National Artist rues closure of 'blasphemous' art show

Posted at 08/09/2011 8:54 PM | Updated as of 08/10/2011 10:23 AM
"Kulo" art exhibit at the Cultural Center of the Philippines (CCP).

MANILA, Philippines - National Artist for Literature Bien Lumbera on Tuesday said he is disappointed that the Cultural Center of the Philippines (CCP) decided to capitulate to the demands of Catholic groups to shut down the controversial "Kulo" art exhibit, which shows defaced religious images.

"I think that it's an unfortunate move on the part of CCP. That leaves CCP open to pressure anytime something, an art object being displayed, raises the ire of certain sectors," he told ABS-CBN News Channel.

"Once they give in to the pressure exerted on them by certain groups, then the CCP becomes open to every little whim by a certain sector in Philippine society," he added.

Lumbera, leader of the Concerned Artists of the Philippines, said the controversy over the "Kulo" exhibit veered away from the discussion that an artist "should be allowed the freedom to create what he thinks is art."

He said, however, that he understood the CCP's decision to shut down the controversial exhibit particularly the art pieces of Mideo Cruz.

"I can see that there is very little ground on which the CCP and the Church can agree on," he said.

Asked if he will protest the CCP's decision, he said: "I don't think I will. I just express regret that the CCP did not put up an argument that would protect the artist and his creation."

CCP officials have come under fire for exhibiting Mideo Cruz's controversial art pieces. The works fanning controversy are images of Jesus Christ and the Virgin Mary which were adorned with objects not related to Christianity -- from a crucifix with a wooden penis to a Christ the King figurine with rabbit ears.

Exhibit closed

On Tuesday, the CCP management decided to close down the exhibit after CCP Board members and the artist received threats.

"Due to numerous emails, text messages and other letters sent to various officers of the CCP, and to the artists themselves, with an increasing number of threats to persons and property,  the members of the Board of the Cultural Center of the Philippines have decided to close down the Main Gallery where the Kulo Exhibit is on display," the CCP said in a statement.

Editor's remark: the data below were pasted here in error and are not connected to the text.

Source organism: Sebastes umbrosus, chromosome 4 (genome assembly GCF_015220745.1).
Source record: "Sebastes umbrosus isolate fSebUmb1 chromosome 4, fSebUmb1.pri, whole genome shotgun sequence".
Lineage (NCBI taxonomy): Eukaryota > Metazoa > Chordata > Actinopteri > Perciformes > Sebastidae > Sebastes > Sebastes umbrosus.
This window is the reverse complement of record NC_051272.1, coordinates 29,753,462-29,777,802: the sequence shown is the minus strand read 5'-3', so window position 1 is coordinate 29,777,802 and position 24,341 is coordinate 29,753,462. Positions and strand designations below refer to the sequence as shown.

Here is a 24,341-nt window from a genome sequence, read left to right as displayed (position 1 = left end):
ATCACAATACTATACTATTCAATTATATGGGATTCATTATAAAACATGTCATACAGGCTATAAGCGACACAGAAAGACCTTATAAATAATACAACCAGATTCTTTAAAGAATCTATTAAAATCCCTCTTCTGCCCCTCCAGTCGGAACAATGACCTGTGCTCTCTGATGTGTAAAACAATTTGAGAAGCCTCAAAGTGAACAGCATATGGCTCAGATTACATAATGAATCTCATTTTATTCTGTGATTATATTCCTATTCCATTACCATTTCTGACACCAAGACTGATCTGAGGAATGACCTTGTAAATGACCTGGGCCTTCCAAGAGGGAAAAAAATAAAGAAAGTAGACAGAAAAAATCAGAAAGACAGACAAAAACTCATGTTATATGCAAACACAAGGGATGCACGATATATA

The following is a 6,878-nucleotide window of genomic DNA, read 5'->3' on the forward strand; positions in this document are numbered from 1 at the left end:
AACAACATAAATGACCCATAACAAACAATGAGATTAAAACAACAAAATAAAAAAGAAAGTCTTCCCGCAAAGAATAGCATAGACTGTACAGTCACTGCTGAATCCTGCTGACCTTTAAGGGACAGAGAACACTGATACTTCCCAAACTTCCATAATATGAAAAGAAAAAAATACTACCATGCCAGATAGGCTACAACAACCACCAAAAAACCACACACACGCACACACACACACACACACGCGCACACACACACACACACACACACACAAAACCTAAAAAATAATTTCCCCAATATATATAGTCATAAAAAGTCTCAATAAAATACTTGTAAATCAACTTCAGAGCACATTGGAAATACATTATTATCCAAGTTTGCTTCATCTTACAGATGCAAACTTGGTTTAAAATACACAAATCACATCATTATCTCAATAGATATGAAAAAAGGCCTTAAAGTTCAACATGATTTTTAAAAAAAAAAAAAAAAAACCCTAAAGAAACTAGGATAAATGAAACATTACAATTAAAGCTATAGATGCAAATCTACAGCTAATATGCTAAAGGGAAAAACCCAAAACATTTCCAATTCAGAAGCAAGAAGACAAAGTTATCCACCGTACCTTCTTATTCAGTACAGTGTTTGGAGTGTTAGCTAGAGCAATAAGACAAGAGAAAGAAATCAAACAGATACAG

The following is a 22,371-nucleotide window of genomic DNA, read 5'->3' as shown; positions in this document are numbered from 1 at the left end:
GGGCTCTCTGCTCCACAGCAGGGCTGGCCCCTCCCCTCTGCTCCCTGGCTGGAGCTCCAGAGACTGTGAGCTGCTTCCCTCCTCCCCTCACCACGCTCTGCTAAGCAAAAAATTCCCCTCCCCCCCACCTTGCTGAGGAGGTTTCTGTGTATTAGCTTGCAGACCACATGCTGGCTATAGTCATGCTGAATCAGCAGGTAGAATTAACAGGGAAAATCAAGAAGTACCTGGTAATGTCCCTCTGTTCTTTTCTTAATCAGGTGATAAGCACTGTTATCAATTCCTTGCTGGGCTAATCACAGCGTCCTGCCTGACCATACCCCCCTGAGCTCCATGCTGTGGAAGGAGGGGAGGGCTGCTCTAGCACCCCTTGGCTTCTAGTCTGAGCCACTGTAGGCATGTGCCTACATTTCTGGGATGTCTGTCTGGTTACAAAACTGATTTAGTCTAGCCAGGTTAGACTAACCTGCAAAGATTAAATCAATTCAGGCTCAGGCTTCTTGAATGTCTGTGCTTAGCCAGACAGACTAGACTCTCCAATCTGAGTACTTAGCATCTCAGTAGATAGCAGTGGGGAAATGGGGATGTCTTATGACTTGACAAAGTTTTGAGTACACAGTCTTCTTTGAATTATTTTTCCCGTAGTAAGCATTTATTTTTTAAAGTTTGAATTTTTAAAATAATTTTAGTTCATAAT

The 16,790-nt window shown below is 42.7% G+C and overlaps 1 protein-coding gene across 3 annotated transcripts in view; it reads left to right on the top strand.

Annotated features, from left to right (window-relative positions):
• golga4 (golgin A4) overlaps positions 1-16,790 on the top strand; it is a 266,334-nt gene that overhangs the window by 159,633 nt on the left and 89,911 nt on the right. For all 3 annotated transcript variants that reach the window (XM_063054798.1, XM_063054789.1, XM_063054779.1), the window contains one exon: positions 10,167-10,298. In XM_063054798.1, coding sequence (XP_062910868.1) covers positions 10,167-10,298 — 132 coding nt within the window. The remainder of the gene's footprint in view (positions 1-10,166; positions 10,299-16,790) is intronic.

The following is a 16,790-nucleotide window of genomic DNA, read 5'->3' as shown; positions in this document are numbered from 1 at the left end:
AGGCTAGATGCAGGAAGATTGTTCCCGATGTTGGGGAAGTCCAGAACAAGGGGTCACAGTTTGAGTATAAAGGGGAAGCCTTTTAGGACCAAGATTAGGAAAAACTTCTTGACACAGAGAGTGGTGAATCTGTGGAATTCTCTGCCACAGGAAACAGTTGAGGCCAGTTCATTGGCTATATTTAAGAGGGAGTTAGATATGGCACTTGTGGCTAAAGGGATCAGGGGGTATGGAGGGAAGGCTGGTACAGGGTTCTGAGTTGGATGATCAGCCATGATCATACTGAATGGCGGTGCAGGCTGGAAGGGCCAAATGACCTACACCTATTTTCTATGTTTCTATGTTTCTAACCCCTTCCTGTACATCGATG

The CCP said security threats became more alarming after a couple vandalized the controversial art works of Mideo Cruz and attempted to set fire to the exhibit last week.

Catholic groups have condemned the exhibit for being "sacrilegious and blasphemous."

Lawyer Jo Imbong of the St. Thomas More Society of Lawyers said their group will still file charges against the CCP officials and Cruz despite the closure of the exhibit.

"The Christian groups will pursue the charges because a serious offense has been committed and the CCP and the artist are accountable under the law," Imbong said.

Imbong earlier said that the CCP and Cruz are liable for violating Revised Penal Code's (RPC) Article 201 on immoral doctrines, obscene publications, and indecent shows.

For his part, President Benigno Aquino III said he backed the CCP's decision to close the exhibit.

Social realism

Chris Millado, artistic director and head of the CCP Performing Arts Department, said the CCP tried to accommodate many points of view but Cruz's work elicited violent reactions.

He said the "Kulo" artists including Cruz focused on social realism and used their art to address social issues.

"It is not the intention of the artist to desecrate or be sacrilegious but he is using certain images that incited this kind of feeling," Millado told radio dzMM.

Asked why the artist decided to use the images of Jesus and Mary and not the prophet Mohammed, he said: "He made a specific choice. It was not just Christ but several other images. It is a learning thing. Hindi nagkaroon din ng timing o preparation to basically explain or warn the public about what to expect...to see how she or he could view the exhibit so there would be context."

Millado said other religious communities including Christians were not offended by the artwork and were willing to engage the artist in dialogue.

However, he said there are extreme sectors "who do not want to engage anymore but use other forms such as threats and harassment of artist."

Millado said he was also shocked when he first saw Cruz's art pieces but said the work could be used as a mirror to reveal something about society.

"We should appreciate what has happened because the artist is trying to say something, point out something. He is trying to mirror something. I saw it 4 days ago. I was shocked. And then I thought why I was shocked and it became revelatory for me, what things I still value and why I tried to go into the head of the artist and what the artist tried to come up with," he said.

He added that the controversy has become an opportunity for artists to see the limits of expression and to "examine our work as artists in terms of how far you can go to push our message across."